My name is Romeo Gonzalez and I am a 1st year PhD student at the School of Chemical Engineering and Analytical Sciences. After graduating from my Bachelor degree, also in Chemical Engineering, from my home county, Mexico, I successfully applied for a scholarship from my Government to come and study here in Manchester. I started on a Masters degree called an MPhil. This is sometimes a PhD preliminary year where you research a specific field before starting a full PhD in the same research area and is the path I took to becoming a PhD student.
My PhD focuses on applying new materials, such as graphene and reduced graphene oxide, into fuel cells. Fuel cells are devices capable of generating electricity through a chemical reaction, making my speciality electrochemistry.
Currently most of the devices we use in our daily lives require a power supply, from the kettle we use for our morning coffee to the bus we use to get to work or school. This demand of energy is increasing every single day and is one of the most worrying problems humanity is facing.
So far, the solution to this problem hasn’t been found, but, most people believe that the solution lies in the use of multiple types of alternative energy sources. One of those alternative sources are fuel cells, more specifically, PEM fuel cells (proton exchange membrane fuel cells). These are small devices that can generate electricity through a reaction that takes place in the heart of the fuel cell, the Membrane Electrode Assembly. This is comprised of two electrodes stuck together with only a thin membrane separating them. The chemical reactions split a fuel - such as hydrogen, methanol or formic acid - into protons and electrons, which releases the chemical energy trapped inside that goes on to form electricity and water, thus generating power at a high efficiency with a low impact to the environment.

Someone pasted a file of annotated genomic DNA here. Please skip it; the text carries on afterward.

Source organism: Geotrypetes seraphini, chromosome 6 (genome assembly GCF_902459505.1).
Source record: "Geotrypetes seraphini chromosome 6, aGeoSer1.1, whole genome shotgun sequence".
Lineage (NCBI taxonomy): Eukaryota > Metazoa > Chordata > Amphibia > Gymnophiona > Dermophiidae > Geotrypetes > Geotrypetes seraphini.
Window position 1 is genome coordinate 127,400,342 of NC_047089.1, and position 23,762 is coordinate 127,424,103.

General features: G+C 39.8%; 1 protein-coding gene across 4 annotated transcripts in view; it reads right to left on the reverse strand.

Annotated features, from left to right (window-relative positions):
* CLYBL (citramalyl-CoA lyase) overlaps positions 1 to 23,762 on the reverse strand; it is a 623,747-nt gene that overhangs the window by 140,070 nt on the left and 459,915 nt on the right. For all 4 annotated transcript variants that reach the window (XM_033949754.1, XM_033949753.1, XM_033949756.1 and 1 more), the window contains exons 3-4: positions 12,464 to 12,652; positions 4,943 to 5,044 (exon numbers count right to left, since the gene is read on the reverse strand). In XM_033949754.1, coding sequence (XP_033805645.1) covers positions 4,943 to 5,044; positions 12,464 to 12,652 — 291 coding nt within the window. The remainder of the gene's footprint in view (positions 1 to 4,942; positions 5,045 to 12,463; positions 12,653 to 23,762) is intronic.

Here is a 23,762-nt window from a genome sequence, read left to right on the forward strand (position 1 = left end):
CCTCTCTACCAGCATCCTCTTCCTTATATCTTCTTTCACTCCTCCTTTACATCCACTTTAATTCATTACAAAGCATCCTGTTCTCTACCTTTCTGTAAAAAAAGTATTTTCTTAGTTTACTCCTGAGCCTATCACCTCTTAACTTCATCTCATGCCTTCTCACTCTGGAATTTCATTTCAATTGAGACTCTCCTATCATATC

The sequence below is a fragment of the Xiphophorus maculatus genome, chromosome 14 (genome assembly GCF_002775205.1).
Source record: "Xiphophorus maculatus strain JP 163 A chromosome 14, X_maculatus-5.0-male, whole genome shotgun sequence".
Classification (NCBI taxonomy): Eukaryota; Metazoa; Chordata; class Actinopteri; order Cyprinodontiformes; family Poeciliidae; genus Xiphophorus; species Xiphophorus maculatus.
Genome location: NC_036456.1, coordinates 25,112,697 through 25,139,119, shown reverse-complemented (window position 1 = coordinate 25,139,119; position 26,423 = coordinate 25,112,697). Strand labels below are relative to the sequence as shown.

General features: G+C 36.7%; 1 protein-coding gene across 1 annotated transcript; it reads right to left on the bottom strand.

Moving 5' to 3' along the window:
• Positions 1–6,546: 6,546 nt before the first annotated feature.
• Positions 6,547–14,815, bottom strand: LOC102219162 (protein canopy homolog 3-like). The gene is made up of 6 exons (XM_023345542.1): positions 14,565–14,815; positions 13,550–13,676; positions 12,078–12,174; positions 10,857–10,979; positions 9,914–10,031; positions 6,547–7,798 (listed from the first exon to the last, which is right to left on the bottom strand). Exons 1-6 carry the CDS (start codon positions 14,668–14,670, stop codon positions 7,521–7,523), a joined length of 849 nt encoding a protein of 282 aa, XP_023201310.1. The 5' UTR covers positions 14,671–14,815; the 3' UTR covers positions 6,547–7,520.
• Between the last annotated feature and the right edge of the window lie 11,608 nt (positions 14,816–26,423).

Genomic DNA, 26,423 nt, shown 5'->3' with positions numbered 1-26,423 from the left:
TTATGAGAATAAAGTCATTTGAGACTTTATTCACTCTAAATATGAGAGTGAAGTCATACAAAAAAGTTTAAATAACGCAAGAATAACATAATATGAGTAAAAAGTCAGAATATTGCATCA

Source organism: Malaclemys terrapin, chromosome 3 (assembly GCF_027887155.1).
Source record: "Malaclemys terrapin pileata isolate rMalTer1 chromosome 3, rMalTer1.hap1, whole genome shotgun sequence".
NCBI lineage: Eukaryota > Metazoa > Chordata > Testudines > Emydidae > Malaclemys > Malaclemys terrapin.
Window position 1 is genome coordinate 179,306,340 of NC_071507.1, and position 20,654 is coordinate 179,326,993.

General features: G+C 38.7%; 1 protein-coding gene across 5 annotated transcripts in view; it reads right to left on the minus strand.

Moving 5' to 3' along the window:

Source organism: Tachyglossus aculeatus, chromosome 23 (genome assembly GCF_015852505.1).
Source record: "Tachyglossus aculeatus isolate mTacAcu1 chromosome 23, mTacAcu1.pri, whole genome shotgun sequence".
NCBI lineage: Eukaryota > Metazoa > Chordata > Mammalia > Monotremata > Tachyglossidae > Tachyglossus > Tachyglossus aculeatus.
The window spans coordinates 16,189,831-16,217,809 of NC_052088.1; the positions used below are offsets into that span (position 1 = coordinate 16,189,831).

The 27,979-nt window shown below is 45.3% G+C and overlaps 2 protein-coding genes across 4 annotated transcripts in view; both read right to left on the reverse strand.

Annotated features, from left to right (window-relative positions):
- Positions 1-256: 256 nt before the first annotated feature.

They are similar to batteries in the sense that both are electrochemical devices. However, in the case of batteries, they contain a set amount of power storage within them, whilst fuel cells produce a constant flow of energy as "fuel" flows through it.
So, why are we not already using them? Well unfortunately, fuel cells face different kinds of problems that need to be solved before they become as commonly used as batteries. In the case of hydrogen or formic acid, storage and handling of the fuel is a major safety issue, whilst low power production is an issue facing methanol fuel cells. Another problem this technology is facing is the use of expensive materials as a catalyst (a material used to kick start the chemical reaction), without which the fuel cells would not function. This problem is being tackled by finding alternative materials to try to improve the performance of the device. I’m looking specifically at using graphene in a number of different varieties.
So, what’s Graphene? Graphene is a relatively newly discovered two-dimension material that is known to possess multiple qualities, such as being highly conductive, highly resistant, ultra-light, transparent and is the thinnest material possible that could improve our daily life devices, including fuel cells. The objective of my PhD is to explore the use of this material in formic acid fuel cells to improve its power generation and efficiency, making it an excellent alternative source of energy.
Going FurtherIf you'd like to know more about fuel cells, visit this page:
If you want to know what kind of research is being carried out into fuel cells, visit:
If you're keen to know more about Graphene, visit the University of Manchester, the home of Graphene: http://www.graphene.manchester.ac.uk/
Or if you want to know what you can do as a chemical engineer and how to become one, visit: